Passively living your life is dangerous. Maybe you already know too well how that is, maybe not. Perhaps you have to fulfill some conditions so you can move towards your goals of living independently…and free. That’s a good direction.
On the other hand, it might seem you already have it all. This may be worse. If you have everything—especially if you didn’t earn it—you may be deprived of the very basic human capability to thrive.
In any case, there’s only one thing you can control: yourself. Regardless of your circumstances. Maybe you just had no idea.
We drove to where the wake was held. We were laughing upon getting there. But as we got out of the car, we felt the gloom that was in the air. “We’re here,” I sighed.
Someone’s passed away again. There have been two deaths within this year, I thought.
While we were staying on the final night, listening to the eulogy and talking to friends, it hit me just how huge the impact of the idea of death on one’s life can be. Thoughts on death ensued in my head.
I’d contend that our self-esteem becomes strongest when we’re alone working towards our grand goals. It always seems to ask us what we’re actually made of in finishing even just a single task.
It sucks sometimes. Do we work best when we’re alone?
Anyway, understanding how to overcome low self-esteem entails understanding how it starts in the first place. There are things we tend to forget whenever we feel down, worthless … the downward spiral and all that.
Who doesn’t want respect? Whoever you are, you’d want—or need—respect, in one way or another. It doesn’t really matter whether you’re a “someone” in a semipolitical culture, or the new kid on the block … far, far away from home.
People will either respect you or not.
When everything seems irreversibly wrong, however, especially when you find yourself alone, do you still know how to respect yourself? Like, when the people you used to trust turned their back on you? Or—they simply showed you who they really are, only different from how you’ve known them?
Sometimes, facing criticism is simply hard.
The very first criticisms you’ve ever heard might’ve been alright, but as you get older, as your responsibilities abound, as the day gets longer, criticisms could just wear you out. The message may be well-intended, but you begin to notice the tone that message is delivered with, and then you think—quite differently—about the person who says it.
The good news, however, is you can learn how to deal with criticism like a boss. Even if generally, criticisms bear the red flag. Even if they’re vague. Even if they’re ridiculous. Who wants criticism? Who wants to be criticized? Who loves critical people?
“You can have all the tools in the world but if you don’t genuinely believe in yourself, it’s useless.” – Ken Jeong
Do you still know how to believe in yourself, especially when the tough gets going?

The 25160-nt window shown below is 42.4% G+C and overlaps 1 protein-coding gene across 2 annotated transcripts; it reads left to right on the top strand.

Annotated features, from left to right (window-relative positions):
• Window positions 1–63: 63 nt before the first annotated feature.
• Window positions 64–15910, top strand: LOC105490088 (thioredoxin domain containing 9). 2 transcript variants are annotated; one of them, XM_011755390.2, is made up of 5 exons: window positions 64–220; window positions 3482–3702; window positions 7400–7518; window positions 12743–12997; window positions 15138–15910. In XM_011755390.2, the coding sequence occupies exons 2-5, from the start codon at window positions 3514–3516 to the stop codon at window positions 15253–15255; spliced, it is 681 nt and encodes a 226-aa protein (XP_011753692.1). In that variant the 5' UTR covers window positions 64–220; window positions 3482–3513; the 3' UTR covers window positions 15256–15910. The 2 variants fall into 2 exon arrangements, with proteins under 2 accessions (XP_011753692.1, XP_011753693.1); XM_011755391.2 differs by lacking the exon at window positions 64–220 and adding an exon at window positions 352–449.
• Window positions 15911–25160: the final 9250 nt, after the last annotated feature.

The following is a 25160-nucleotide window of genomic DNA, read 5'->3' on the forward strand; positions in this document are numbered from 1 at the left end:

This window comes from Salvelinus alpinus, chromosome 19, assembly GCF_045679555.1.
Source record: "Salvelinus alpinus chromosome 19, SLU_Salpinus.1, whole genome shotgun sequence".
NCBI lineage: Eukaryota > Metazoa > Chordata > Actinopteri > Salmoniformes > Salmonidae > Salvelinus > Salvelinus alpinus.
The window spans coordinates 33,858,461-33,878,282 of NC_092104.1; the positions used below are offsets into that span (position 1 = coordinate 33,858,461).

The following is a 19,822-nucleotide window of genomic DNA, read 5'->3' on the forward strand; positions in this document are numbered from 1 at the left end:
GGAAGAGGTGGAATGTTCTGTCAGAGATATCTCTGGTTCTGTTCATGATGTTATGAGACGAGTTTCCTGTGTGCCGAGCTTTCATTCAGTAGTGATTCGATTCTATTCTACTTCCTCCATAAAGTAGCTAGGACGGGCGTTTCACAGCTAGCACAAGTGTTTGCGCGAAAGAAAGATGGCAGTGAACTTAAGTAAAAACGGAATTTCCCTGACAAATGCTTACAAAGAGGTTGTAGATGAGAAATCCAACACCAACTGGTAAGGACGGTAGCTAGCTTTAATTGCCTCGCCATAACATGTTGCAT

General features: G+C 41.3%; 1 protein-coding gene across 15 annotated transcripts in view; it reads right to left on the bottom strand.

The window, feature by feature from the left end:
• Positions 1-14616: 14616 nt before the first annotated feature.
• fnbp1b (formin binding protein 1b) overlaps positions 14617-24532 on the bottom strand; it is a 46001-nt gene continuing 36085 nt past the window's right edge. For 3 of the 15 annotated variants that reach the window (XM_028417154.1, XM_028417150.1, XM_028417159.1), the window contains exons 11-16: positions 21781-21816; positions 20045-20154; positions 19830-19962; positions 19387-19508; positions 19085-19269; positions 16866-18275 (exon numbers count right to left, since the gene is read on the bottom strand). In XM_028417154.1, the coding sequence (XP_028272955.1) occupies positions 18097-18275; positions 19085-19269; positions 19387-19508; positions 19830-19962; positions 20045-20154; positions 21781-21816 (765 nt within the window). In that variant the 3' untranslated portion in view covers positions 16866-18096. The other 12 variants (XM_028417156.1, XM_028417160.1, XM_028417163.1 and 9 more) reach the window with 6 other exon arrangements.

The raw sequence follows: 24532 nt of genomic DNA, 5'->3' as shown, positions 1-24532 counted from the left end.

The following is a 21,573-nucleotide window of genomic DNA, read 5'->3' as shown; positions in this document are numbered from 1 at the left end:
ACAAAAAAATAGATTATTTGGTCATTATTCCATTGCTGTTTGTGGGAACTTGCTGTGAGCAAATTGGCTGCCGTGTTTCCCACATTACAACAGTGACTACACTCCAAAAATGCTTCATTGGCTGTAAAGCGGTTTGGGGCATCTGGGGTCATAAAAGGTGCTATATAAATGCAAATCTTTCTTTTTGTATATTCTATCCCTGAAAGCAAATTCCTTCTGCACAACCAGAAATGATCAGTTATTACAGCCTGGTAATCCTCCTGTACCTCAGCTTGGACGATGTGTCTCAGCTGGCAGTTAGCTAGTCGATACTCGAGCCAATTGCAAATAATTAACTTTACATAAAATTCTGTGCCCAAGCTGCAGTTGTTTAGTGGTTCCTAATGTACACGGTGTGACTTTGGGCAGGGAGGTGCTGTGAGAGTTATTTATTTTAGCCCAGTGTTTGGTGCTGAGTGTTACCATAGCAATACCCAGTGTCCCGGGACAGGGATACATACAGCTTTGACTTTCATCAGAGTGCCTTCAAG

Let’s pretend that you’d like to learn how to play the guitar.
And that you’re only 12 years old.
You start looking for and watching videos of your favorite rock, or jazz, or classical, guitarists. You start imitating them. You get dumbfounded by their skills, and there will be days you’ll just put your earphones on and daydream you were them, song after song—for minutes, if not for hours.
A lot of people simply don’t know how to stop negative thoughts from coming in. What amazes me, however, is even more people don’t know why they should stop negative thoughts in the first place.
The world offers so much for us to discover. Circumstances happen to us for great reasons—think personal growth! So many things can catch us by surprise, with which we can simply manifest joy and gratitude.
Yet, at times, we allow negative thoughts to win.
Amazing how we just give in to them, isn’t it?
But I have good news for you: We can learn how to stop negative thoughts—with a bit of patience, persistence and practice.
You may not be aware of it. It may be something you wouldn’t really bother to know.
But what does having low emotional intelligence imply? Does having it mean disaster?
Do you always seem to make predictions how things will turn out? Let’s dig a bit deeper—do you predict only the bad outcomes?
If you consistently do, then anxiety may already be taking over you.
You see, anxiety is when you think, or feel, that something bad is going to happen. This anxiety may yield fear, worry, panic or nervousness. And when you allow these to take charge, you’ll be left paralyzed, being stopped from realizing your everyday purpose.
Don’t you wish you knew exactly how to compartmentalize—your thoughts, emotions, even your stuff? Well, putting your stuff in shelves is for another discussion, for I’ll be talking about compartmentalizing what we think of in our everyday life.
It sure can be difficult, can’t it? Imagine going through a difficult challenge in your life right now—job-hunting, breaking up with your lover or going through a natural calamity—and yet you must still be able to handle your daily routine as if none of those is happening.
Don’t get me wrong. I’m not saying you should suppress your emotions. I’ll never do that myself. But I know there’s a time to reflect and think about things. Learning how to compartmentalize means knowing how to manage yourself such that you still get to do what needs to get done. Not knowing how to compartmentalize may mean serious trouble for you in the long run—you might daydream, find yourself worrying too much over something small or get anxious over your bills which are due in two weeks—all throughout the day (and almost every day).